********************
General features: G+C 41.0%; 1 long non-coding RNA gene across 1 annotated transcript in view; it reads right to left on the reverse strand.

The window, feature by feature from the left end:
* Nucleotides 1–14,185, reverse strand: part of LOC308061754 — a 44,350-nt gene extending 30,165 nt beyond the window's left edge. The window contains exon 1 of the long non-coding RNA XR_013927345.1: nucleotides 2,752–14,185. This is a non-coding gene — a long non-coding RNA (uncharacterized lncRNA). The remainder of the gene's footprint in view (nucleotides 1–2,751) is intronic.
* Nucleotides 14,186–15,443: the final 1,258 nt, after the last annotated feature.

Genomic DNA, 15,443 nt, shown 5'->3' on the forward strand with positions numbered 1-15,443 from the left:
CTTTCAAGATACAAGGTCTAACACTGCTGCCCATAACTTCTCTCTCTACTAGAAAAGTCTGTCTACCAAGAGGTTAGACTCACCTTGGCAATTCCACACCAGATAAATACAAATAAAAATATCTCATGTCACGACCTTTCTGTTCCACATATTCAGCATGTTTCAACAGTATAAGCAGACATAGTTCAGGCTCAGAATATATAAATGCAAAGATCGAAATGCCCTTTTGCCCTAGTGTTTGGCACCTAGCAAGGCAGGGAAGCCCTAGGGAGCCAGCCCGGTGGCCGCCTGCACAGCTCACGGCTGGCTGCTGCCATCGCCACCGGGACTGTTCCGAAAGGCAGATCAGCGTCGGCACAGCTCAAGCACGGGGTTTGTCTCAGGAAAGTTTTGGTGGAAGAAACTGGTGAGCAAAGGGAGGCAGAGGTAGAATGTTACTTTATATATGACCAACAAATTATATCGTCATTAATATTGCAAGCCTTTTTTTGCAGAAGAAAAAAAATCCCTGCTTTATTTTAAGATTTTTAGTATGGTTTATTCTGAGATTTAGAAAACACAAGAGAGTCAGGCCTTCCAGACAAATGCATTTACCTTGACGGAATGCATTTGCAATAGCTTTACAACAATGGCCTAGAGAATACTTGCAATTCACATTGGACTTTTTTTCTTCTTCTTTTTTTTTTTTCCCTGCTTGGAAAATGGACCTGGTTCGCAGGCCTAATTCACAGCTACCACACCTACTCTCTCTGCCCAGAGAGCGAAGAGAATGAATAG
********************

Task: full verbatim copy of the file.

General features: G+C 41.0%; 1 long non-coding RNA gene across 1 annotated transcript in view; it reads right to left on the reverse strand.

The window, feature by feature from the left end:
* Nucleotides 1–14,185, reverse strand: part of LOC308061754 — a 44,350-nt gene extending 30,165 nt beyond the window's left edge. The window contains exon 1 of the long non-coding RNA XR_013927345.1: nucleotides 2,752–14,185. This is a non-coding gene — a long non-coding RNA (uncharacterized lncRNA). The remainder of the gene's footprint in view (nucleotides 1–2,751) is intronic.
* Nucleotides 14,186–15,443: the final 1,258 nt, after the last annotated feature.

Genomic DNA, 15,443 nt, shown 5'->3' on the forward strand with positions numbered 1-15,443 from the left:
CTTTCAAGATACAAGGTCTAACACTGCTGCCCATAACTTCTCTCTCTACTAGAAAAGTCTGTCTACCAAGAGGTTAGACTCACCTTGGCAATTCCACACCAGATAAATACAAATAAAAATATCTCATGTCACGACCTTTCTGTTCCACATATTCAGCATGTTTCAACAGTATAAGCAGACATAGTTCAGGCTCAGAATATATAAATGCAAAGATCGAAATGCCCTTTTGCCCTAGTGTTTGGCACCTAGCAAGGCAGGGAAGCCCTAGGGAGCCAGCCCGGTGGCCGCCTGCACAGCTCACGGCTGGCTGCTGCCATCGCCACCGGGACTGTTCCGAAAGGCAGATCAGCGTCGGCACAGCTCAAGCACGGGGTTTGTCTCAGGAAAGTTTTGGTGGAAGAAACTGGTGAGCAAAGGGAGGCAGAGGTAGAATGTTACTTTATATATGACCAACAAATTATATCGTCATTAATATTGCAAGCCTTTTTTTGCAGAAGAAAAAAAATCCCTGCTTTATTTTAAGATTTTTAGTATGGTTTATTCTGAGATTTAGAAAACACAAGAGAGTCAGGCCTTCCAGACAAATGCATTTACCTTGACGGAATGCATTTGCAATAGCTTTACAACAATGGCCTAGAGAATACTTGCAATTCACATTGGACTTTTTTTCTTCTTCTTTTTTTTTTTTCCCTGCTTGGAAAATGGACCTGGTTCGCAGGCCTAATTCACAGCTACCACACCTACTCTCTCTGCCCAGAGAGCGAAGAGAATGAATAG